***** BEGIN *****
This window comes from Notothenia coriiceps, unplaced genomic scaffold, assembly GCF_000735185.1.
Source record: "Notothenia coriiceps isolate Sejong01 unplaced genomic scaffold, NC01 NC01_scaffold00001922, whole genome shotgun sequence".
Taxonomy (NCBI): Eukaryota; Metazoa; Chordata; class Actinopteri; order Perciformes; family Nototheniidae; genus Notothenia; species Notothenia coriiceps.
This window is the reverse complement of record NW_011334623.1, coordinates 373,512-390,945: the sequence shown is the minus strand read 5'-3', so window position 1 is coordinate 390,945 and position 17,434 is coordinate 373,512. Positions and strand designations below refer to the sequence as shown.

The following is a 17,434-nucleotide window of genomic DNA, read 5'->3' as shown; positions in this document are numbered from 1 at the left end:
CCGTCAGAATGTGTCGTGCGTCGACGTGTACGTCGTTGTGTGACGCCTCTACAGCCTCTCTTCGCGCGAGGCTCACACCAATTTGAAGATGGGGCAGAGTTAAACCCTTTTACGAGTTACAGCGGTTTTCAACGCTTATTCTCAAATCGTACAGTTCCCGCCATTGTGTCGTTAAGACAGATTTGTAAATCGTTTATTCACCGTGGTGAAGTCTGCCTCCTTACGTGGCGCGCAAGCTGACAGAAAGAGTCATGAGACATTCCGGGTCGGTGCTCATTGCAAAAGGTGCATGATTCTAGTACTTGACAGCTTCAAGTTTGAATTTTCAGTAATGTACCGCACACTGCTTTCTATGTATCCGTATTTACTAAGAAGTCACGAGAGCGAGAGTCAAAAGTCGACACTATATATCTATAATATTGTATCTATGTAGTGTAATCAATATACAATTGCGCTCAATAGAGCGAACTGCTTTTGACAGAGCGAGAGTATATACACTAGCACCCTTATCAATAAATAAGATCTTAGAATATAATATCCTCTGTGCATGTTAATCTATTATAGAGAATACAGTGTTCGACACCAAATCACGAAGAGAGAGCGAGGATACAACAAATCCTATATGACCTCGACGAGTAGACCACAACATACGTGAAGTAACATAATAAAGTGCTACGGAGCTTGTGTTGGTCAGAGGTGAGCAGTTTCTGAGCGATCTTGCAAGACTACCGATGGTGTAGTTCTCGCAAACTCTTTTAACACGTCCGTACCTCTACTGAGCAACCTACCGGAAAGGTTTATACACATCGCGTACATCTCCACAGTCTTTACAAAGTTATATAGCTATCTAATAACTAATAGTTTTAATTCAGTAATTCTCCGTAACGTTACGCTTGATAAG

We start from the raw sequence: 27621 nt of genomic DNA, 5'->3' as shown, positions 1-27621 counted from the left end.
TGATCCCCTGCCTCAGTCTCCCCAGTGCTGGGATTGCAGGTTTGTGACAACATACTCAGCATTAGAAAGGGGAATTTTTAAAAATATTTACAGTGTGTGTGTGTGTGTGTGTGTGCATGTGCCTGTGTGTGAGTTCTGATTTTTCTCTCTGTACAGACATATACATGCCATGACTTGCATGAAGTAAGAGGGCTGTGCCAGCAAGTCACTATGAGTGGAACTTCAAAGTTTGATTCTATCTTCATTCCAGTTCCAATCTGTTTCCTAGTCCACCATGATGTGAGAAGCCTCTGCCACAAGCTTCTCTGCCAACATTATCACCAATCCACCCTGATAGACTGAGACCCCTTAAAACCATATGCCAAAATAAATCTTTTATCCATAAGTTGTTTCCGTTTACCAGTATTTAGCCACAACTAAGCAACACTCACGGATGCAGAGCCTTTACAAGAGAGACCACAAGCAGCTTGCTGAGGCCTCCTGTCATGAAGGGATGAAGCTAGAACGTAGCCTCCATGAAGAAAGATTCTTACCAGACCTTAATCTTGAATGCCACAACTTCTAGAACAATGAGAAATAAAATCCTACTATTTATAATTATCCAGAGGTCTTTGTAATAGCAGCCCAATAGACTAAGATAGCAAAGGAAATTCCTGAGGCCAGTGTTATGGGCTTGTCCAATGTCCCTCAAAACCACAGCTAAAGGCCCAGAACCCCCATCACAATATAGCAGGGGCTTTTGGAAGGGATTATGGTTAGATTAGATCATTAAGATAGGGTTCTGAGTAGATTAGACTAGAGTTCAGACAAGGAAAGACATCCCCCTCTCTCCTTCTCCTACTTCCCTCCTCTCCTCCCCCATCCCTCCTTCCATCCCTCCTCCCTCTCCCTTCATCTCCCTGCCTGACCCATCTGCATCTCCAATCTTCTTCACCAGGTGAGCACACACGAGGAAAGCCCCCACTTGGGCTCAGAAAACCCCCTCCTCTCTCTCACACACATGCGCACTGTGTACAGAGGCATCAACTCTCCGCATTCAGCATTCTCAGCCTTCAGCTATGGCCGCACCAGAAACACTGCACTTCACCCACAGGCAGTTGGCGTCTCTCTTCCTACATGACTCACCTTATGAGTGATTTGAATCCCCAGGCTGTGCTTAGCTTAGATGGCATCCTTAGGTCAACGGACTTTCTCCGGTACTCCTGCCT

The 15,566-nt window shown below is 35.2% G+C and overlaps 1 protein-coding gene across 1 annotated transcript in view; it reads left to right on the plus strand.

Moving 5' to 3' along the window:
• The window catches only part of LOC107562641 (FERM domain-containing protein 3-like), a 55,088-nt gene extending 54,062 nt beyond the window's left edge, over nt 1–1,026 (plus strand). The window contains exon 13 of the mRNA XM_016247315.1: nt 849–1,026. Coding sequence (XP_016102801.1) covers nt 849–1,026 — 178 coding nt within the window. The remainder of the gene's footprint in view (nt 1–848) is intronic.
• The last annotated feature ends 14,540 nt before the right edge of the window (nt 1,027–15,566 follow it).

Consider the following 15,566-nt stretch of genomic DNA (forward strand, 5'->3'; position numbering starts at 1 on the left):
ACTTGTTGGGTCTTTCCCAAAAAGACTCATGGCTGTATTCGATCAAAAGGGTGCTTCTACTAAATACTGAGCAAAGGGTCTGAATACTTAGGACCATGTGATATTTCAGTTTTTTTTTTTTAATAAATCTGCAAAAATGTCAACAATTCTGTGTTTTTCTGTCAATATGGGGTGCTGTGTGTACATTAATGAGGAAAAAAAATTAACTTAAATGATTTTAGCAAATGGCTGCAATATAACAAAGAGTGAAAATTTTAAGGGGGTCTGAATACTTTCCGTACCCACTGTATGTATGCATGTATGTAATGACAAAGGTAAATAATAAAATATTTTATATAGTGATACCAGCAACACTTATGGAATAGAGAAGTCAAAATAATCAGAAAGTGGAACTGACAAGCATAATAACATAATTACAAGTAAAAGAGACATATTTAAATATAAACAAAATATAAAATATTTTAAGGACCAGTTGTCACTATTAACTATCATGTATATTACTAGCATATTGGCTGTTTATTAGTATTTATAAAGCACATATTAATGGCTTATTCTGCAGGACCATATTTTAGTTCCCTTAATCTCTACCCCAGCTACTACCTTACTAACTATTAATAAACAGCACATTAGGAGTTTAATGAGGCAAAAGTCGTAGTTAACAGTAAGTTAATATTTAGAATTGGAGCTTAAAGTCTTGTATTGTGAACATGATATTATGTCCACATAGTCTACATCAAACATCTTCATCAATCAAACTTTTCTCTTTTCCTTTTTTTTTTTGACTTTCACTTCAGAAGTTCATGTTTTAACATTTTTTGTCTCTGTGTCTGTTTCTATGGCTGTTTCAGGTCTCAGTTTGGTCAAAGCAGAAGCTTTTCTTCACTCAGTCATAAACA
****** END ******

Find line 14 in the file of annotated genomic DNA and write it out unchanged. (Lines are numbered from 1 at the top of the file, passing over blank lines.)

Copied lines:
ACTTGTTGGGTCTTTCCCAAAAAGACTCATGGCTGTATTCGATCAAAAGGGTGCTTCTACTAAATACTGAGCAAAGGGTCTGAATACTTAGGACCATGTGATATTTCAGTTTTTTTTTTTTAATAAATCTGCAAAAATGTCAACAATTCTGTGTTTTTCTGTCAATATGGGGTGCTGTGTGTACATTAATGAGGAAAAAAAATTAACTTAAATGATTTTAGCAAATGGCTGCAATATAACAAAGAGTGAAAATTTTAAGGGGGTCTGAATACTTTCCGTACCCACTGTATGTATGCATGTATGTAATGACAAAGGTAAATAATAAAATATTTTATATAGTGATACCAGCAACACTTATGGAATAGAGAAGTCAAAATAATCAGAAAGTGGAACTGACAAGCATAATAACATAATTACAAGTAAAAGAGACATATTTAAATATAAACAAAATATAAAATATTTTAAGGACCAGTTGTCACTATTAACTATCATGTATATTACTAGCATATTGGCTGTTTATTAGTATTTATAAAGCACATATTAATGGCTTATTCTGCAGGACCATATTTTAGTTCCCTTAATCTCTACCCCAGCTACTACCTTACTAACTATTAATAAACAGCACATTAGGAGTTTAATGAGGCAAAAGTCGTAGTTAACAGTAAGTTAATATTTAGAATTGGAGCTTAAAGTCTTGTATTGTGAACATGATATTATGTCCACATAGTCTACATCAAACATCTTCATCAATCAAACTTTTCTCTTTTCCTTTTTTTTTTTGACTTTCACTTCAGAAGTTCATGTTTTAACATTTTTTGTCTCTGTGTCTGTTTCTATGGCTGTTTCAGGTCTCAGTTTGGTCAAAGCAGAAGCTTTTCTTCACTCAGTCATAAACA